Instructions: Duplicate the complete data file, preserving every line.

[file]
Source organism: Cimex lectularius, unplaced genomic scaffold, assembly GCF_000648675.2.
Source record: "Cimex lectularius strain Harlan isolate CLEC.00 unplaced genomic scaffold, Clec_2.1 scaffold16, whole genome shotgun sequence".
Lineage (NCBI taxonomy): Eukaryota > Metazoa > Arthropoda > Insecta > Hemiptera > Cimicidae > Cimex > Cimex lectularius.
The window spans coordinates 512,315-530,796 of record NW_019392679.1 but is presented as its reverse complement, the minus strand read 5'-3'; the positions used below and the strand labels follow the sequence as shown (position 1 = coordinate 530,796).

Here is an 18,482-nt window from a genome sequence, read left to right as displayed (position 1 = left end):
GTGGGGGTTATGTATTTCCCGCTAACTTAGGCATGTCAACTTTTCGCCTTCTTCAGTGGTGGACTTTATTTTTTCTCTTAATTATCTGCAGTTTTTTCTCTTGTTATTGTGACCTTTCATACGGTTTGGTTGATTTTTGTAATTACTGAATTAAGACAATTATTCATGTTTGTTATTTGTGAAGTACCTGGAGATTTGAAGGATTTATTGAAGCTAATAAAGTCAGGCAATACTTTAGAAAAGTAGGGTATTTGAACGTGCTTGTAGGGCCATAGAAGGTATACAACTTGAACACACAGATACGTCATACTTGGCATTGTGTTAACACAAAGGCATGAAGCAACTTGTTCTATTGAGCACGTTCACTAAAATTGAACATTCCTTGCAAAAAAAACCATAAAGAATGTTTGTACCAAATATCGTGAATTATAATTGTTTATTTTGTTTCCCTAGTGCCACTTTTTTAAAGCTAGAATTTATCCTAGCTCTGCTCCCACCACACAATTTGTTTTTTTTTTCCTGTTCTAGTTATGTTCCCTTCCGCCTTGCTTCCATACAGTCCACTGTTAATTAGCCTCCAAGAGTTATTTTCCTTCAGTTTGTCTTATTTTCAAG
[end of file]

Source organism: Cimex lectularius, unplaced genomic scaffold, assembly GCF_000648675.2.
Source record: "Cimex lectularius strain Harlan isolate CLEC.00 unplaced genomic scaffold, Clec_2.1 scaffold16, whole genome shotgun sequence".
Lineage (NCBI taxonomy): Eukaryota > Metazoa > Arthropoda > Insecta > Hemiptera > Cimicidae > Cimex > Cimex lectularius.
The window spans coordinates 512,315-530,796 of record NW_019392679.1 but is presented as its reverse complement, the minus strand read 5'-3'; the positions used below and the strand labels follow the sequence as shown (position 1 = coordinate 530,796).

Here is an 18,482-nt window from a genome sequence, read left to right as displayed (position 1 = left end):
GTGGGGGTTATGTATTTCCCGCTAACTTAGGCATGTCAACTTTTCGCCTTCTTCAGTGGTGGACTTTATTTTTTCTCTTAATTATCTGCAGTTTTTTCTCTTGTTATTGTGACCTTTCATACGGTTTGGTTGATTTTTGTAATTACTGAATTAAGACAATTATTCATGTTTGTTATTTGTGAAGTACCTGGAGATTTGAAGGATTTATTGAAGCTAATAAAGTCAGGCAATACTTTAGAAAAGTAGGGTATTTGAACGTGCTTGTAGGGCCATAGAAGGTATACAACTTGAACACACAGATACGTCATACTTGGCATTGTGTTAACACAAAGGCATGAAGCAACTTGTTCTATTGAGCACGTTCACTAAAATTGAACATTCCTTGCAAAAAAAACCATAAAGAATGTTTGTACCAAATATCGTGAATTATAATTGTTTATTTTGTTTCCCTAGTGCCACTTTTTTAAAGCTAGAATTTATCCTAGCTCTGCTCCCACCACACAATTTGTTTTTTTTTTCCTGTTCTAGTTATGTTCCCTTCCGCCTTGCTTCCATACAGTCCACTGTTAATTAGCCTCCAAGAGTTATTTTCCTTCAGTTTGTCTTATTTTCAAG